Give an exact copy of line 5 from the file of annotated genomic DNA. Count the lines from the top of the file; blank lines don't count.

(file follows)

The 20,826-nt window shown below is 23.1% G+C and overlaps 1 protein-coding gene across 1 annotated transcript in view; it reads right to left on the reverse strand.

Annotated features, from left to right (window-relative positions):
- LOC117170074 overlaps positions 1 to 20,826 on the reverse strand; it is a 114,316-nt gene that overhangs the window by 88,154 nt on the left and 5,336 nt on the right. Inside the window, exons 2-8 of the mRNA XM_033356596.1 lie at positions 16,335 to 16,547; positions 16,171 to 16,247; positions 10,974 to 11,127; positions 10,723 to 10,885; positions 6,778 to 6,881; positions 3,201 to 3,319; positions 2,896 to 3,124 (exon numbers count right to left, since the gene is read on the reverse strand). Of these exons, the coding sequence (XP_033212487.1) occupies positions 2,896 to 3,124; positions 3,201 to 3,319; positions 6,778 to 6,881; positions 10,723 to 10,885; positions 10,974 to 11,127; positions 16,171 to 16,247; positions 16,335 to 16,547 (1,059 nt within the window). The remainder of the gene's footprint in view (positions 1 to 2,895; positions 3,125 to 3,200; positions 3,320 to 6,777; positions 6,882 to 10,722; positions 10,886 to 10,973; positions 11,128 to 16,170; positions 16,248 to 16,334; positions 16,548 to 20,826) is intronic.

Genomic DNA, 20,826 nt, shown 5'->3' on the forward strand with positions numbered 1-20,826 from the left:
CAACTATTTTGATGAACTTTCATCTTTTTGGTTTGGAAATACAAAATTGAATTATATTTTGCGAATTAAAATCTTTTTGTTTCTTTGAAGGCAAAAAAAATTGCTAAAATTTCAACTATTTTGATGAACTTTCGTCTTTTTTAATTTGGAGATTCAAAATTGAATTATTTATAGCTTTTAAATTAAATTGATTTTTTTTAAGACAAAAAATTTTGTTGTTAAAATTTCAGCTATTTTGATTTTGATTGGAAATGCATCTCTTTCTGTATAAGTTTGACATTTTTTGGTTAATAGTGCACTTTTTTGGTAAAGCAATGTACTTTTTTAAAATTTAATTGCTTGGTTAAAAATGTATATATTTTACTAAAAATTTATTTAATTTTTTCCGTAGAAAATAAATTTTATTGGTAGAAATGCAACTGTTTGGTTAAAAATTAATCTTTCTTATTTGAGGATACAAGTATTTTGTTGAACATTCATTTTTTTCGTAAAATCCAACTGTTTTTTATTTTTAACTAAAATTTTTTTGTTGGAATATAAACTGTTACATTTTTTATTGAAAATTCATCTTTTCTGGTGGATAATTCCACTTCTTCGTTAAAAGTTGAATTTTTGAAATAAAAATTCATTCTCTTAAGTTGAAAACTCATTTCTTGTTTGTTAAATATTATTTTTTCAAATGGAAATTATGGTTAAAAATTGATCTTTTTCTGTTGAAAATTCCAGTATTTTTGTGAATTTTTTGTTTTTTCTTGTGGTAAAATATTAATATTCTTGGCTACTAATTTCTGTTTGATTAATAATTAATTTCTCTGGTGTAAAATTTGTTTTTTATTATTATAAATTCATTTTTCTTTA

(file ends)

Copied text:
CAACTATTTTGATGAACTTTCATCTTTTTGGTTTGGAAATACAAAATTGAATTATATTTTGCGAATTAAAATCTTTTTGTTTCTTTGAAGGCAAAAAAAATTGCTAAAATTTCAACTATTTTGATGAACTTTCGTCTTTTTTAATTTGGAGATTCAAAATTGAATTATTTATAGCTTTTAAATTAAATTGATTTTTTTTAAGACAAAAAATTTTGTTGTTAAAATTTCAGCTATTTTGATTTTGATTGGAAATGCATCTCTTTCTGTATAAGTTTGACATTTTTTGGTTAATAGTGCACTTTTTTGGTAAAGCAATGTACTTTTTTAAAATTTAATTGCTTGGTTAAAAATGTATATATTTTACTAAAAATTTATTTAATTTTTTCCGTAGAAAATAAATTTTATTGGTAGAAATGCAACTGTTTGGTTAAAAATTAATCTTTCTTATTTGAGGATACAAGTATTTTGTTGAACATTCATTTTTTTCGTAAAATCCAACTGTTTTTTATTTTTAACTAAAATTTTTTTGTTGGAATATAAACTGTTACATTTTTTATTGAAAATTCATCTTTTCTGGTGGATAATTCCACTTCTTCGTTAAAAGTTGAATTTTTGAAATAAAAATTCATTCTCTTAAGTTGAAAACTCATTTCTTGTTTGTTAAATATTATTTTTTCAAATGGAAATTATGGTTAAAAATTGATCTTTTTCTGTTGAAAATTCCAGTATTTTTGTGAATTTTTTGTTTTTTCTTGTGGTAAAATATTAATATTCTTGGCTACTAATTTCTGTTTGATTAATAATTAATTTCTCTGGTGTAAAATTTGTTTTTTATTATTATAAATTCATTTTTCTTTA